Homework Question on Bond and Stock
- How does a bond differ from a stock?
Homework Answer on Bond and Stock
Investors are normally advised to diversify their investment funds in form of bonds and stocks. Bonds and stocks symbolize two different methods that corporate businesses can raise money to expand their operations. A bond is merely a debt to the firm. When a firm gives out a bond, it is offering a debt, and has to agree on paying interest for using the investors’ money. A stock, or a share, is an ownership venture of a company. Once an entity has established itself and is planning for expansion, it can turn to stocks in the financial market to add its capital.
Public entities and credit institutions normally issue bonds while joint-stock companies and large corporations issue stocks. Large profitable multinationals possess strong balance sheets in addition to excellent dividend records hence attracting investors to buy their stocks. However, bonds remain the right option for most of pension schemes, since they have the capacity to mitigate some of the mark-to-market risk that pension schemes encounter (McClintock, 2011).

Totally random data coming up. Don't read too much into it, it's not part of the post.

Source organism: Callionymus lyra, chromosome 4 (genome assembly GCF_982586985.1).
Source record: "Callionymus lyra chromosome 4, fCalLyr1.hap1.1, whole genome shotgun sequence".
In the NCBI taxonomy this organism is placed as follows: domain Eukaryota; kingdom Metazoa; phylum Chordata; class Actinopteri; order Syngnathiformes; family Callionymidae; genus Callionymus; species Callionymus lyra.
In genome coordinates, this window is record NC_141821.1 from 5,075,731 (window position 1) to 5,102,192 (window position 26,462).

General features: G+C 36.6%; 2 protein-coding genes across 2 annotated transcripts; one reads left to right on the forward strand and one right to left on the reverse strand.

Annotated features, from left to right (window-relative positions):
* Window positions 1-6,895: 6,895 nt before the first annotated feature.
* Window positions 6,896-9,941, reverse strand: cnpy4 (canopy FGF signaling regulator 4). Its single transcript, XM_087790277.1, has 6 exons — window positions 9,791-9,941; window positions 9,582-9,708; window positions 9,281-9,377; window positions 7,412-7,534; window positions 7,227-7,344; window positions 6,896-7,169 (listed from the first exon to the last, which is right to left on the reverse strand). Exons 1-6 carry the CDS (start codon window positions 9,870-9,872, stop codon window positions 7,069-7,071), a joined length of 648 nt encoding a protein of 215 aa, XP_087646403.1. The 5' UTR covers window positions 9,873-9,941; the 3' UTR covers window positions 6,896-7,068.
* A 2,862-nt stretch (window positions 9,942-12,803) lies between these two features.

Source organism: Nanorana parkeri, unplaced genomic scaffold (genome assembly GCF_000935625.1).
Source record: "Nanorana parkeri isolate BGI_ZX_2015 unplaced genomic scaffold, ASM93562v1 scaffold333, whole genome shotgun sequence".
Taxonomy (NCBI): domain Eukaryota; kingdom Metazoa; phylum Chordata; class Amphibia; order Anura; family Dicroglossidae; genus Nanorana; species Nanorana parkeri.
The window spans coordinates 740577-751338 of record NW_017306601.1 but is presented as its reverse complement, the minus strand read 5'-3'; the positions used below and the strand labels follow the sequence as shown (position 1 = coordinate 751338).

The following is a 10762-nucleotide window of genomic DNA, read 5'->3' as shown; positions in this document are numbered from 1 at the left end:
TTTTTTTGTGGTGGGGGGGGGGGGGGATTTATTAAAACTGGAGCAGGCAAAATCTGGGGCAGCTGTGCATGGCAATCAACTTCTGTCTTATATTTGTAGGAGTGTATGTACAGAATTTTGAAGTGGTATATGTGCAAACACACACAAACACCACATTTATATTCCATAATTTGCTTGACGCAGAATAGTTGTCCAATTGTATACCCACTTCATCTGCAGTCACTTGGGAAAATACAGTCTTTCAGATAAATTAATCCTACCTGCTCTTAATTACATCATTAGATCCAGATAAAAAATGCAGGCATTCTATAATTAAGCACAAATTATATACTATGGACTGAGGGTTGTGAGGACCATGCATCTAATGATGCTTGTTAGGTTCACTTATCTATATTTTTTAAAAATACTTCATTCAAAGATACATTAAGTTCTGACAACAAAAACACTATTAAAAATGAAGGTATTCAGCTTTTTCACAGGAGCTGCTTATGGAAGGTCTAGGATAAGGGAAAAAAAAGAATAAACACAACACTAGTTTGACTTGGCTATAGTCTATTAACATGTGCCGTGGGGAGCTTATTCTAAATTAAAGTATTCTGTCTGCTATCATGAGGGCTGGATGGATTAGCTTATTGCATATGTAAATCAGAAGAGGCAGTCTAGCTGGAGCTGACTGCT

Bonds require the issuing firm to pay interest for every six months while stocks will earn investors dividends only when the firm declares a dividend. In general, stocks pose more risk and volatility than bonds, although they create high returns when compared to bonds. According to Francisco (2012), bonds are preferred to stocks in the legal pecking order, as a firm is “obligated by law to pay its bondholders before it pays anyone else” in case of financial breakdown (p. 49).